Development of the adaptive immune response requires generation of a T cell repertoire capable of recognizing a wide range of potential pathogens. However, this anticipatory repertoire has to be generated without ever seeing these pathogens. This is achieved by the process of positive selection of T cells in the thymus, which ensures the ability of a TCR to recognize peptide antigens presented by self-MHC molecules. Positive selection, which takes several days to complete, requires a sustained signal through Ca2+ and Erk and involves a weak interaction between a TCR on a thymocyte and a self-peptide/MHC complex on the surface of a cortical epithelial cell. We have recently identified a naturally occurring positive selecting self-peptide for AND CD4+ T cells, gp250. The solution 3D KD of the gp250/I-Ek:AND interaction was shown to be extremely weak. Despite its apparent weak affinity, gp250/I-Ek was able to induce a sustained Ca2+ signal and in vitro positive selection of AND thymocytes, whereas, the MCC agonist induced a transient signal, and negative selection. It is not known how a weak TCR:pMHC interaction can transduce sustained signaling in thymocytes. Essentially nothing is known about the molecular details for a TCR:positive selecting pMHC ligand interaction.
In Aim I, we propose studies to determine biophysically and structurally how the AND TCR binds to the positive selecting gp250/I-Ek ligand in comparison to the agonist ligand, MCC/I-Ek. We will determine the 2D affinity of these ligands as well as identify the threshold of affinity between positive and negative selection. The structural details of how the AND TCR binds gp250/I-Ek and MCC/I-Ek will be studied using a series of I-Ek point mutants, and the solving the crystal structures of the AND:gp250/I-Ek and AND:MCC/I-Ek co-complexes. The studies in Aim II investigate the novel observation that a voltage-gated sodium channel (composed of the SCN5a pore subunit and SCN4b regulatory subunit) induces a sustained Ca2+ influx and positive selection of AND T cells. Specific inhibition of the voltage gated sodium channel inhibited a gp250 stimulated sustained Ca2+ influx signal, and importantly blocked positive selection of AND thymocytes in reaggregate cultures. shRNA knockdown of SCN5a inhibited CD4 T cell positive selection in vivo. We hypothesize that a voltage gated sodium channel is critically involved in positive selection by activating a voltage gated Ca2+ channel in thymocytes, resulting in weak ligands being able to induce a sustained Ca2+ signal. The mechanism by which SCN5a/SCN4b are affecting signaling in thymocytes during positive selection will be determined electrophysiologically and biologically, and will involve the generation of conditional knockout mice for both genes. These studies will provide key new insights into how the process of positive selection occurs at a structural and signaling level, with the possibility of yielding molecular targets for the manipulation of unwanted T cells, including T cells involved in autoimmunity.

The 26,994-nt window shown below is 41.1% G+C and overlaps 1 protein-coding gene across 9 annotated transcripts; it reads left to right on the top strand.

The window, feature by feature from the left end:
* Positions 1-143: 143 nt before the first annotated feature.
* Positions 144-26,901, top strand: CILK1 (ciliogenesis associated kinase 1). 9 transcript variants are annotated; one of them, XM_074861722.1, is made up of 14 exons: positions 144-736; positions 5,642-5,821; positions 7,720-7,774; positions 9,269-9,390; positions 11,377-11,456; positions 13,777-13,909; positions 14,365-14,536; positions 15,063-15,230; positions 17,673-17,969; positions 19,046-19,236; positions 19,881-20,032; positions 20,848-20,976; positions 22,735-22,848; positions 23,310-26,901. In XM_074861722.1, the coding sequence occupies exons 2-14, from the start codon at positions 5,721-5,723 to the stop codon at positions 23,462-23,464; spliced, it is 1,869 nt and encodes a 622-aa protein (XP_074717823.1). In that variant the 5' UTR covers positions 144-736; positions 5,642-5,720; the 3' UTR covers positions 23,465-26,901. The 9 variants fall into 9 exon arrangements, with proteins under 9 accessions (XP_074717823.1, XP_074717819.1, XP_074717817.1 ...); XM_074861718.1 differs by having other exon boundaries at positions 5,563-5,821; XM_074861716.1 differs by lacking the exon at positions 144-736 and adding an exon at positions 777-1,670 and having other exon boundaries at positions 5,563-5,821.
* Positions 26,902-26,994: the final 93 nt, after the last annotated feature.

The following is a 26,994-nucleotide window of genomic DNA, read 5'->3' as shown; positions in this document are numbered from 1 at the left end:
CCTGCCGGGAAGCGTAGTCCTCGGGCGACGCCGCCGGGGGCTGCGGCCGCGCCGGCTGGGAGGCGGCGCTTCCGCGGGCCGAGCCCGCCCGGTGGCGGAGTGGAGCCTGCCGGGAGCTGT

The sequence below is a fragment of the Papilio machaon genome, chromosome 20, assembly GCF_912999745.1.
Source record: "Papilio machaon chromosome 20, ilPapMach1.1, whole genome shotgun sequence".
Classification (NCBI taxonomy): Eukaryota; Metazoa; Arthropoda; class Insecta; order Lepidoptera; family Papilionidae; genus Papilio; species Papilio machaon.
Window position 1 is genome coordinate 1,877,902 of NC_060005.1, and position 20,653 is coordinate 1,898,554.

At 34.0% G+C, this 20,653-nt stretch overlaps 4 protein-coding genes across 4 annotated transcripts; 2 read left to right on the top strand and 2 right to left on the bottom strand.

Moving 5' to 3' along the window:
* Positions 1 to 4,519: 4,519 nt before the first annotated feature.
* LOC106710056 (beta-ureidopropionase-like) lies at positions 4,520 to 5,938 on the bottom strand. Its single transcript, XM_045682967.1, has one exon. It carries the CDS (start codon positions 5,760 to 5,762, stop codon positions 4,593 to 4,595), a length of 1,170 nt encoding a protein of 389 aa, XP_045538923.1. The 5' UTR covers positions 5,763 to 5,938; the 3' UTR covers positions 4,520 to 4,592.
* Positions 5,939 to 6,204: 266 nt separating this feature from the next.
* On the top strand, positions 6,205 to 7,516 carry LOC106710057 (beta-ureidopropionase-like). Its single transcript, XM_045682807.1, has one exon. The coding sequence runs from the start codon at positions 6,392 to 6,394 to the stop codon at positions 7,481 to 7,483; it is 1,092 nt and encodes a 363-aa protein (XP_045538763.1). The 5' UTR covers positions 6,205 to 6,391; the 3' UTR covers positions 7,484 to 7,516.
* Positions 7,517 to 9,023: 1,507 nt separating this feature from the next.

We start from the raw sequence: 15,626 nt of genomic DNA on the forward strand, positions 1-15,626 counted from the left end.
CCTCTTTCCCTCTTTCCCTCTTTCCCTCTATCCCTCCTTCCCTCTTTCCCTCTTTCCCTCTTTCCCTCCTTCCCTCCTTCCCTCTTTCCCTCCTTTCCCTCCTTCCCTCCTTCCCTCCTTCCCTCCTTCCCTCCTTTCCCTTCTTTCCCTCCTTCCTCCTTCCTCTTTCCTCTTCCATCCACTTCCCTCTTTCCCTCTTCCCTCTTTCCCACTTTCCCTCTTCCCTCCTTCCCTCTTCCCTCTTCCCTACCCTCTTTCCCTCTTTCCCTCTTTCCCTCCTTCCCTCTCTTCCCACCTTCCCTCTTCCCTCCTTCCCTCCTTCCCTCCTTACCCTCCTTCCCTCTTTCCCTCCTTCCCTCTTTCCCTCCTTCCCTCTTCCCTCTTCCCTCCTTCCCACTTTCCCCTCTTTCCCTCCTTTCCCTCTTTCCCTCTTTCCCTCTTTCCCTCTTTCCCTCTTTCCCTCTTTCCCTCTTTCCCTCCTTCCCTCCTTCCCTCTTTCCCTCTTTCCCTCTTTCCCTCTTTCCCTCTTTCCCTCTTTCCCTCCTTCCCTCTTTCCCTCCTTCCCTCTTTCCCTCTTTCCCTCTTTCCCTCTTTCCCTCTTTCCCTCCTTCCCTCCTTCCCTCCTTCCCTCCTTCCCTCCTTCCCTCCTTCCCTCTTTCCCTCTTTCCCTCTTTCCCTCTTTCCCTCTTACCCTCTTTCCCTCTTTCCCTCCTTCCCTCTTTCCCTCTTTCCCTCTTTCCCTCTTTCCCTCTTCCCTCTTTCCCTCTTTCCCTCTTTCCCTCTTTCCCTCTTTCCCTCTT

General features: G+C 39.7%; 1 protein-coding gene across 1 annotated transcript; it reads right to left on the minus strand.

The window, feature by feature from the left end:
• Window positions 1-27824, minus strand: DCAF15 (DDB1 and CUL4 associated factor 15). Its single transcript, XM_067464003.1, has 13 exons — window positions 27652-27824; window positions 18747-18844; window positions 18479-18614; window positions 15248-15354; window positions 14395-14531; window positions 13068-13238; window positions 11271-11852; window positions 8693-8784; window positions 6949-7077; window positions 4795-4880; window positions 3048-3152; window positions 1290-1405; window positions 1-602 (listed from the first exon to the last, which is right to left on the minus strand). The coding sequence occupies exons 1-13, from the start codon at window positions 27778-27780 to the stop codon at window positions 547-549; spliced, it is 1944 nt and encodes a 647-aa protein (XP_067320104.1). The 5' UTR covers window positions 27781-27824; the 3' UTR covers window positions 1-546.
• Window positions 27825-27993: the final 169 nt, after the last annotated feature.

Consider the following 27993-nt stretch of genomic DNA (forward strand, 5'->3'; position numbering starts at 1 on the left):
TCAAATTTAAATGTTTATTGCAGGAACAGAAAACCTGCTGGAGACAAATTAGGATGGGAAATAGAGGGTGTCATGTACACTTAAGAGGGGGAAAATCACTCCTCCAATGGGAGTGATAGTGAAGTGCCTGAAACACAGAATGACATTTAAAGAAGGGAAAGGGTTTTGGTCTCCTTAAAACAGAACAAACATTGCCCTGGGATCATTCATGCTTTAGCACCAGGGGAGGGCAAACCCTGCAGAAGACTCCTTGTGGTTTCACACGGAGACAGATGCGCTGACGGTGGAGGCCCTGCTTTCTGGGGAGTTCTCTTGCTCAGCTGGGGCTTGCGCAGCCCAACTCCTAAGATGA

Public Health Relevance

Recognition and signaling in positive selection of CD4+ T cells Project Narrative A long desired goal of immunologists is a complete understanding of how an effective adaptive immune system develops in the absent of the antigens it is designed to recognize. Positive selection of T cells in the thymus involves weak interactions between a T cell receptor and a self-peptide/MHC ligand. We have developed a positive selecting model involving a naturally occurring self peptide (gp250) and the AND T cell and propose studies to investigate in detail the recognition of the AND:gp250/I-Ek interaction. We have also made the novel discovery that a voltage gated sodium channel is involved positive selection, and experiments are proposed to determine how this channel can lead to sustained T cell signaling required for positive selection.

National Institute of Health (NIH)
National Institute of Allergy and Infectious Diseases (NIAID)
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Cellular and Molecular Immunology - B Study Section (CMIB)
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Chiodetti, Lynda
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Washington University
Schools of Medicine
Saint Louis
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